“What’s learned early is learned well” is especially true when it comes to brand loyalty. Early exposure to ads featuring fun characters can lead to biases later in life.
From a very young age, children are targeted with advertising messages that emphasize fun and happiness, especially for food products and toys. The study found that children develop emotional connections to advertising characters, which lead to biases that carry over into their adult lives and are often difficult to change.
“This research is an initial investigation into long-term effects of exposure to ads in childhood,” says Paul M. Connell, an assistant professor in Stony Brook University’s College of Business. The research is published in the Journal of Consumer Research.
“We found that early exposure to ads can lead to positive feelings toward objects in the ads such as characters. In turn, these positive emotions are likely to lead to biases that favor the products associated with the advertising.”
In four studies, the authors examined adults’ judgments of the healthiness of various products, some of which were heavily advertised in their childhood years.
Participants viewed images of characters that would have been widely advertised when they were children. Researchers used advertising characters that represented less healthy food options, such as Toucan Sam and Kellogg’s Froot Loops.
Before age 13
Study results showed that when exposed to advertising using characters before age 13, people develop positive long-term feelings towards the characters and the brands’ nutrition for years to come.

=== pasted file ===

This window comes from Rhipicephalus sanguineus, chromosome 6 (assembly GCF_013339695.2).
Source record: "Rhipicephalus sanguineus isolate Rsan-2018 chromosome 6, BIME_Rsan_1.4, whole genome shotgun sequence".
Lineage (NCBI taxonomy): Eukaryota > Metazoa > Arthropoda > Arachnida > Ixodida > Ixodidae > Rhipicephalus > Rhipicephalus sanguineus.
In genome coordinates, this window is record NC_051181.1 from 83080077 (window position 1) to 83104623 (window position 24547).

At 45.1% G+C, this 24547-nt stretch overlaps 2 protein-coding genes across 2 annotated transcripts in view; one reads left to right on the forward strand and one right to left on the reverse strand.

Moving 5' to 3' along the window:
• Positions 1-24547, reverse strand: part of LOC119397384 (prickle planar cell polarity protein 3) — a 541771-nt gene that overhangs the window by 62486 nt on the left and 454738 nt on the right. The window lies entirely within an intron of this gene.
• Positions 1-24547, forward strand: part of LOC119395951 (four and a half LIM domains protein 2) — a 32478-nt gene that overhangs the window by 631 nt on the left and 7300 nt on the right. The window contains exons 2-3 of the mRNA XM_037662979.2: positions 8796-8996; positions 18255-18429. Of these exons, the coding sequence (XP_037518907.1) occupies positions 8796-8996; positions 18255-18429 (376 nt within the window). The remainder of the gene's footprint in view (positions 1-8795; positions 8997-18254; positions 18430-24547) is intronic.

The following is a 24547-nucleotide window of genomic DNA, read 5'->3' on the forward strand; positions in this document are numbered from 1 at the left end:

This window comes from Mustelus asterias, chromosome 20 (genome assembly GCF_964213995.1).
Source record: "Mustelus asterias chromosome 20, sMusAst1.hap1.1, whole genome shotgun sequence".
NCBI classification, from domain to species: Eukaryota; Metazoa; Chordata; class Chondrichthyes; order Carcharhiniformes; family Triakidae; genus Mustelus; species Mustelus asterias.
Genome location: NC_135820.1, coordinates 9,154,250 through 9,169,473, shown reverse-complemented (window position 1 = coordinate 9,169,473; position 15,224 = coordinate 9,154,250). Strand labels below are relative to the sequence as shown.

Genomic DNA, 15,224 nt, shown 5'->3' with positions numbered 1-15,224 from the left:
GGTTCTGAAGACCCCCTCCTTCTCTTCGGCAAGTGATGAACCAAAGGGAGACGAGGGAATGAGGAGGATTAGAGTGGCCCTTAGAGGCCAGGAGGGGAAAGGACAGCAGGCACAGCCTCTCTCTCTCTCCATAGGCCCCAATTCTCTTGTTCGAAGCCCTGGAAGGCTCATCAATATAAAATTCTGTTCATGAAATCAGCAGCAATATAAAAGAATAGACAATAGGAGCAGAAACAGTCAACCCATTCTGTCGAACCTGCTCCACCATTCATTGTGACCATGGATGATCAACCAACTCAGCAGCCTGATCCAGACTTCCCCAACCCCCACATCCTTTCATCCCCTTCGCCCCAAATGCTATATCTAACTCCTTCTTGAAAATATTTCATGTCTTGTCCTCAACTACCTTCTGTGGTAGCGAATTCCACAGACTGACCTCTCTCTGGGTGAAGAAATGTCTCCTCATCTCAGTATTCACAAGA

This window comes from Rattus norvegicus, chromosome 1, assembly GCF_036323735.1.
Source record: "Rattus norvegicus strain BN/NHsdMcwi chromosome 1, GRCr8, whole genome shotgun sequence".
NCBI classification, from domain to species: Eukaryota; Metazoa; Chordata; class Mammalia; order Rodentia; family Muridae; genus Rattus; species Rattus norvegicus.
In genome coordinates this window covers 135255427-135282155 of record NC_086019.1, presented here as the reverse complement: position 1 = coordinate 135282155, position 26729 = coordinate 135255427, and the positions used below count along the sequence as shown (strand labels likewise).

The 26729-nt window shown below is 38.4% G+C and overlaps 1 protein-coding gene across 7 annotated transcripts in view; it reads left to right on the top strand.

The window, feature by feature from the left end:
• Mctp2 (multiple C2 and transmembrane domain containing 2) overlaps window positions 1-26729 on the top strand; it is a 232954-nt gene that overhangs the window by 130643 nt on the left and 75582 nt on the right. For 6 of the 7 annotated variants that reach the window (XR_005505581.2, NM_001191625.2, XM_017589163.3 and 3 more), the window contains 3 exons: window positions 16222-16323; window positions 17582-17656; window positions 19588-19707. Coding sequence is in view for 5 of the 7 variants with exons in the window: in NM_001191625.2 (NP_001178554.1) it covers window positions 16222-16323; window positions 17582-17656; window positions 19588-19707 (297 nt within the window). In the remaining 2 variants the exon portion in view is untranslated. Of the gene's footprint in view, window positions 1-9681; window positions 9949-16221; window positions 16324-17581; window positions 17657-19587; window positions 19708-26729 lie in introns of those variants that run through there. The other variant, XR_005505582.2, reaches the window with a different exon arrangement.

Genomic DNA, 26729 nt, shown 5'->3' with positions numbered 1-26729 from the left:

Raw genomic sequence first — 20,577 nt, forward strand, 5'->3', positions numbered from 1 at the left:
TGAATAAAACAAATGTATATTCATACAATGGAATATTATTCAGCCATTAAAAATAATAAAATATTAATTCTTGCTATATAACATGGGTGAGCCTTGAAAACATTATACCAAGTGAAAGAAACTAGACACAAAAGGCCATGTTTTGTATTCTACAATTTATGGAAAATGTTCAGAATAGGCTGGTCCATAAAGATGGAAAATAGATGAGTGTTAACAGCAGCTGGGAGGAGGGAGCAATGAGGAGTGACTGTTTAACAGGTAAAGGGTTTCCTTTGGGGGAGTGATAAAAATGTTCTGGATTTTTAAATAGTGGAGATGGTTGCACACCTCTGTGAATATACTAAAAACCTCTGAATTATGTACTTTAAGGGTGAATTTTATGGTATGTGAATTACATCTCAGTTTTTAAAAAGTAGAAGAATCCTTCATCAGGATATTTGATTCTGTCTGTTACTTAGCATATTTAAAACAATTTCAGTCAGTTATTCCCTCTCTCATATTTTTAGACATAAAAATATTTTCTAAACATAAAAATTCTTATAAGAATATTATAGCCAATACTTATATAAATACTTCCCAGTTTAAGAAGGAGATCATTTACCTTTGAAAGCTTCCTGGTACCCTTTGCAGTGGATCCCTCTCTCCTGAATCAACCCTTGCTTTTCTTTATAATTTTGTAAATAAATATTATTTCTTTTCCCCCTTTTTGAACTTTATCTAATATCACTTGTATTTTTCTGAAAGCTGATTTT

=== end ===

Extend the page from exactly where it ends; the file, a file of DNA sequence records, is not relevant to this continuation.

In addition, it was found that people resist changing their minds about the products featured in the ads if they continue to harbor strongly positive feelings toward the advertising characters. Researchers discovered that these effects are not limited to the products that were originally advertised. That is, if people continue to have positive feelings toward advertising characters, then they also rated fictitious new brand extensions as healthier.
The findings may give some insight into public health and safety campaigns aimed at children. Companies producing health-oriented media campaigns targeted at children could aim to relate to children on an emotional level, for example, by emphasizing lovable characters and fun narratives.
“A lot of children’s advertising has been around for decades, or even more than a half a century,” Connell says. “Parents will want to consider that their judgments for products associated with ads they saw when they were children themselves might be clouded.”
Source: Stony Brook University